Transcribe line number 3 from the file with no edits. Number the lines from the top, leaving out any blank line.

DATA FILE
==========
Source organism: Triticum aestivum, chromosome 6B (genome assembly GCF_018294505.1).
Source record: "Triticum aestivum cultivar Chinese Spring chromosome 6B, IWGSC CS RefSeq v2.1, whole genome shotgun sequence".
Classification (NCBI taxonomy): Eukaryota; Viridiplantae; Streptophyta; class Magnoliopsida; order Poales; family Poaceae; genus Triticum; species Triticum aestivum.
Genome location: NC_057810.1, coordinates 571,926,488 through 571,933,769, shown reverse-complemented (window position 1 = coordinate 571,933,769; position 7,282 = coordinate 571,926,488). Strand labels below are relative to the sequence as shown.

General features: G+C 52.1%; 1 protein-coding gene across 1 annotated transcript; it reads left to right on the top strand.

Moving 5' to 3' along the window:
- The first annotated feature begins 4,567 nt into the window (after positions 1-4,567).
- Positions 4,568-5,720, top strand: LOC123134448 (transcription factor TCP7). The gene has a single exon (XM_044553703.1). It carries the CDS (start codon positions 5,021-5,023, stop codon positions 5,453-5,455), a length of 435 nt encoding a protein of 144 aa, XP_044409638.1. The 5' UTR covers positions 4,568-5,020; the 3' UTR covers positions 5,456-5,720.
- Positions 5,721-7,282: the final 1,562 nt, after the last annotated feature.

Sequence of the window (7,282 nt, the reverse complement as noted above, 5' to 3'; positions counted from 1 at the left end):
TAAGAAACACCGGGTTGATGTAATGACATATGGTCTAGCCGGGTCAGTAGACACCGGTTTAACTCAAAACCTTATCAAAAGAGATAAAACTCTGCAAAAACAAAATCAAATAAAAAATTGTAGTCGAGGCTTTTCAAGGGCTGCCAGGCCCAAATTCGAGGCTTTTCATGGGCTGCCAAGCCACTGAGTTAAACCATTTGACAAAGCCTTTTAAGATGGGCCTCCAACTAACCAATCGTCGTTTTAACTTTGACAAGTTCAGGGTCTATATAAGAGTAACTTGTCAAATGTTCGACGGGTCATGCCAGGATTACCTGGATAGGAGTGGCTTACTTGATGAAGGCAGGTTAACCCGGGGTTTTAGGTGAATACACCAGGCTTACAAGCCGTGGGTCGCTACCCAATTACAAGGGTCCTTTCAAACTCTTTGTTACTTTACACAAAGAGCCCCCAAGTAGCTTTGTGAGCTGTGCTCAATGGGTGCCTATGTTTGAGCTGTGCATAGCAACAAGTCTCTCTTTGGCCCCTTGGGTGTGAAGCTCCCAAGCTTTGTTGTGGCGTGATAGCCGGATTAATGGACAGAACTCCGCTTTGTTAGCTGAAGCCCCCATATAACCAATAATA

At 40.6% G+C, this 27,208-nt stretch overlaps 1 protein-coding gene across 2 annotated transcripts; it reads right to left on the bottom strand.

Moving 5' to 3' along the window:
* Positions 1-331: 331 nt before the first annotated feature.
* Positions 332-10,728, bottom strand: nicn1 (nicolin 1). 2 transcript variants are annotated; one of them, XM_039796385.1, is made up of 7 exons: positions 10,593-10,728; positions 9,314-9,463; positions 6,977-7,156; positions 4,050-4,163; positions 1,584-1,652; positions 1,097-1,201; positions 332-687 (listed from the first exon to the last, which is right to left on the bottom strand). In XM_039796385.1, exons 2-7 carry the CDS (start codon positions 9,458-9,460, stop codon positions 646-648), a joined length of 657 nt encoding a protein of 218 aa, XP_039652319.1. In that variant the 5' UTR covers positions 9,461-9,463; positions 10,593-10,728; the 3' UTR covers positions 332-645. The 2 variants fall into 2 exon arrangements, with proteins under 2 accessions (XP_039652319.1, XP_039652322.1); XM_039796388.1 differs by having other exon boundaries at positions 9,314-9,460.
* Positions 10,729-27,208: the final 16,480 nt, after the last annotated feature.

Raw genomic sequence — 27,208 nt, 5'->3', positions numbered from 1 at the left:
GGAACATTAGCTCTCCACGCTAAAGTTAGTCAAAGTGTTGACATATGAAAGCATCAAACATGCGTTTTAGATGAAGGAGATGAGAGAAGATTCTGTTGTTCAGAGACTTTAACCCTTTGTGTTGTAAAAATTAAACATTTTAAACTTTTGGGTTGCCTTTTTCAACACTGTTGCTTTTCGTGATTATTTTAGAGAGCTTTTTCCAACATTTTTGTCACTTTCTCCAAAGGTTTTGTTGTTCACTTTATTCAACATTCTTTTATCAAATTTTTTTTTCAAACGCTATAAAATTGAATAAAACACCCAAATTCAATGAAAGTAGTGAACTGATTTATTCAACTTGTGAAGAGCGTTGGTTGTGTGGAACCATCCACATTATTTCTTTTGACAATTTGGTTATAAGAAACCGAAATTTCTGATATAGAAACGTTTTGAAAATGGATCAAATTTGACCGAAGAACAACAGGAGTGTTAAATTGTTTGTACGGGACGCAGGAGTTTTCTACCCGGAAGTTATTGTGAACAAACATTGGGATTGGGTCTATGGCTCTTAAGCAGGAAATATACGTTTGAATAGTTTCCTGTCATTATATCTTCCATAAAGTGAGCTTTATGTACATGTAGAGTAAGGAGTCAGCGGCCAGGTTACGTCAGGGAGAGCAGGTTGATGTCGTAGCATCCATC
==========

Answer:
Classification (NCBI taxonomy): Eukaryota; Viridiplantae; Streptophyta; class Magnoliopsida; order Poales; family Poaceae; genus Triticum; species Triticum aestivum.